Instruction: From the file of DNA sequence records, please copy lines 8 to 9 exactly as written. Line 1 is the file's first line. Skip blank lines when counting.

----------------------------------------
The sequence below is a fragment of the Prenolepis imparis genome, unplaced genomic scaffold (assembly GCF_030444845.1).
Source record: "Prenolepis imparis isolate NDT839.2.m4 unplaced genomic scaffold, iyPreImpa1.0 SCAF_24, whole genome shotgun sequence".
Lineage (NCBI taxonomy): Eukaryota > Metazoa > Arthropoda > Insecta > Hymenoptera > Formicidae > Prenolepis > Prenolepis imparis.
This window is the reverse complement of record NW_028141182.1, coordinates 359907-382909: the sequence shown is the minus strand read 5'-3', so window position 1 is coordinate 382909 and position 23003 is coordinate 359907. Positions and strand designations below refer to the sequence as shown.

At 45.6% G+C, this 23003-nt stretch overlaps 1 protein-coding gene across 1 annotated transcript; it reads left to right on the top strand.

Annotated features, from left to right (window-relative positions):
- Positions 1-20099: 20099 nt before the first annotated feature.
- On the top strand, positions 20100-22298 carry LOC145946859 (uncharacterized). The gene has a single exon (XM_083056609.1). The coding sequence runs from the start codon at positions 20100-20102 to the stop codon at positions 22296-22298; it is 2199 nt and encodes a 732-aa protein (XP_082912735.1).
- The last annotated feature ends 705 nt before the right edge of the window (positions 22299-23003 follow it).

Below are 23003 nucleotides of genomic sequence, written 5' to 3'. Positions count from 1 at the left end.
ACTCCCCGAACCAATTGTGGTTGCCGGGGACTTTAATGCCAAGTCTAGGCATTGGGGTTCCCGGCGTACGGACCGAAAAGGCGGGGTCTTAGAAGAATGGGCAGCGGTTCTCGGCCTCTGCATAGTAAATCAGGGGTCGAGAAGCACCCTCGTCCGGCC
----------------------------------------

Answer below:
- On the top strand, positions 20100-22298 carry LOC145946859 (uncharacterized). The gene has a single exon (XM_083056609.1). The coding sequence runs from the start codon at positions 20100-20102 to the stop codon at positions 22296-22298; it is 2199 nt and encodes a 732-aa protein (XP_082912735.1).
- The last annotated feature ends 705 nt before the right edge of the window (positions 22299-23003 follow it).